Just before we went into lockdown, I splashed out on a new Mercedes-Benz – a C-Class coupe I’d had my eye on for a while. Sadly I’ve had very few opportunities to use it, apart from to drive to the local supermarket, as I am now working from home indefinitely.
It mostly just sits on the driveway, so my daughter has asked if she can use it instead. She has just been asked to return to her job at a local hotel. Previously she’d catch the bus, as it’s too far to walk or cycle, but she’s worried about getting back on public transport after lockdown.
I’m very reluctant to let her take the car. She’s 20 and a pretty good driver, it’s true. I was more than happy to let her use the old runaround we used to have. But when the children had all passed their driving tests, got jobs and started earning, I decided to trade up for something much nicer for myself.
I spent a lot of money on the Mercedes and would be very worried about her crashing it – especially as it’s much larger and harder to manoeuvre than our old car.
My daughter is quite a nervous person and I think it would be good for her to get out and about again. She does have asthma, but it’s quite mild and she’s not got a letter to say she’s particularly vulnerable to coronavirus. Can I tell her to get on the bus?
The pandemic is creating a divide between two camps of employees: the can-work-from-homes, and the can’ts. You are in the lucky position to be part of the first group and will probably have benefited from not having to do your usual commute.
Others have not been so fortunate. Many – including those who, like your daughter, work in hospitality – will have been put on furlough, worrying that they will lose their jobs or that their employer will not have put safety measures in place for when they have to return.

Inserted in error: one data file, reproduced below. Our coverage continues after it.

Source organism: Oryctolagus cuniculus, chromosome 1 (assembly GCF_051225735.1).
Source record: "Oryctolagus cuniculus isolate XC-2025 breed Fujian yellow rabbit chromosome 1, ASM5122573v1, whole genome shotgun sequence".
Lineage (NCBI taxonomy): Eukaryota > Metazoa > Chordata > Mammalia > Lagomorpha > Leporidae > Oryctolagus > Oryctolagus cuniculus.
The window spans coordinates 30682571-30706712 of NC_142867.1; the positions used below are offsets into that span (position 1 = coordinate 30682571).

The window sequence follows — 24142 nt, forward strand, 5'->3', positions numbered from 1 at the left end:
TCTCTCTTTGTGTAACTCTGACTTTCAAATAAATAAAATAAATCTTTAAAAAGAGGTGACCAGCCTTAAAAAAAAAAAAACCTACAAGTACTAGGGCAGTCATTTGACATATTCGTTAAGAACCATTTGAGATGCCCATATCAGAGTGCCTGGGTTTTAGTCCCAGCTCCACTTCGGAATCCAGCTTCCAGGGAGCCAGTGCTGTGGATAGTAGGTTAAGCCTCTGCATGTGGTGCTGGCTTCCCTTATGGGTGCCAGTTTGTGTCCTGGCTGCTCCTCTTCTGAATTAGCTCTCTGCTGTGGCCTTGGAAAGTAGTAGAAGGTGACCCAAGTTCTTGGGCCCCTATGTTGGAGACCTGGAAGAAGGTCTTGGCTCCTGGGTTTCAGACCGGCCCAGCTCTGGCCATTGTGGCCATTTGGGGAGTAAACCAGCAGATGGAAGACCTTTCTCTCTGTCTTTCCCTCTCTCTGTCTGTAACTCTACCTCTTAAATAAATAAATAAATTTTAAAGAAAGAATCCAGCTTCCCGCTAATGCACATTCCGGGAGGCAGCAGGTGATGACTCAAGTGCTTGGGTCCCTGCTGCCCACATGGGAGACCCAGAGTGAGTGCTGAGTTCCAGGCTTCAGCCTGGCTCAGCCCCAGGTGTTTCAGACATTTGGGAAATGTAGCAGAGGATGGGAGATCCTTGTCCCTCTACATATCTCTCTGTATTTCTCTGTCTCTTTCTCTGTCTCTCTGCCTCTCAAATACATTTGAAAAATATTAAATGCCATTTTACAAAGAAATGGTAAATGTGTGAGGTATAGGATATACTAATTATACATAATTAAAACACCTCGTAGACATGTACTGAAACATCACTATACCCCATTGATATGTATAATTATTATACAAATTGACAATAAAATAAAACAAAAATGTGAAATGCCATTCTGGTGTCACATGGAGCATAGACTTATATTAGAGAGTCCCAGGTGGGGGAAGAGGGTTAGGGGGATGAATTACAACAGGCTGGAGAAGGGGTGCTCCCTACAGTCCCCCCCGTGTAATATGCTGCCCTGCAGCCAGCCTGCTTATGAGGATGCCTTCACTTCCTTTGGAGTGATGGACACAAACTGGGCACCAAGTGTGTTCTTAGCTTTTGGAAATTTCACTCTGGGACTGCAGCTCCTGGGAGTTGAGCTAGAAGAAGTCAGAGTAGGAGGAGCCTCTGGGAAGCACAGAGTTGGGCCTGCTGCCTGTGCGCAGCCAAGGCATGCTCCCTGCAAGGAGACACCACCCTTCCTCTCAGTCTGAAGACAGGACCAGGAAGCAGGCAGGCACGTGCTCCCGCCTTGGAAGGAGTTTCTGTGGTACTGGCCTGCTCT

That return to work is unlikely to be comfortable and for some will involve sitting in a mask all day and following strict new procedures. You should be more sympathetic to your daughter’s concerns, particularly if she is prone to anxiety and breathing problems.
However, some readers would argue that you are right to say she should get back on public transport. The high street, rail network and public transport system will not be able to survive unless we start using them again with confidence.
What’s more, it sounds as though you have spent years putting your children first and even chose your previous car so they could use it to learn to drive. Now they are adults, you hoped you would finally be able to treat yourself, and rightly so. It’s natural you would feel hesitant about allowing your daughter to borrow something you had waited a long time for and spent a lot of money on.
Rather than handing over the keys to your new toy, why don’t you show some solidarity and offer to catch the bus to work with her one day to help ease her nerves? Alternatively, you could offer to drive her to the hotel the first few times while she regains confidence in going out. She is after all in the tough position to be in the new wave of “frontline” workers.
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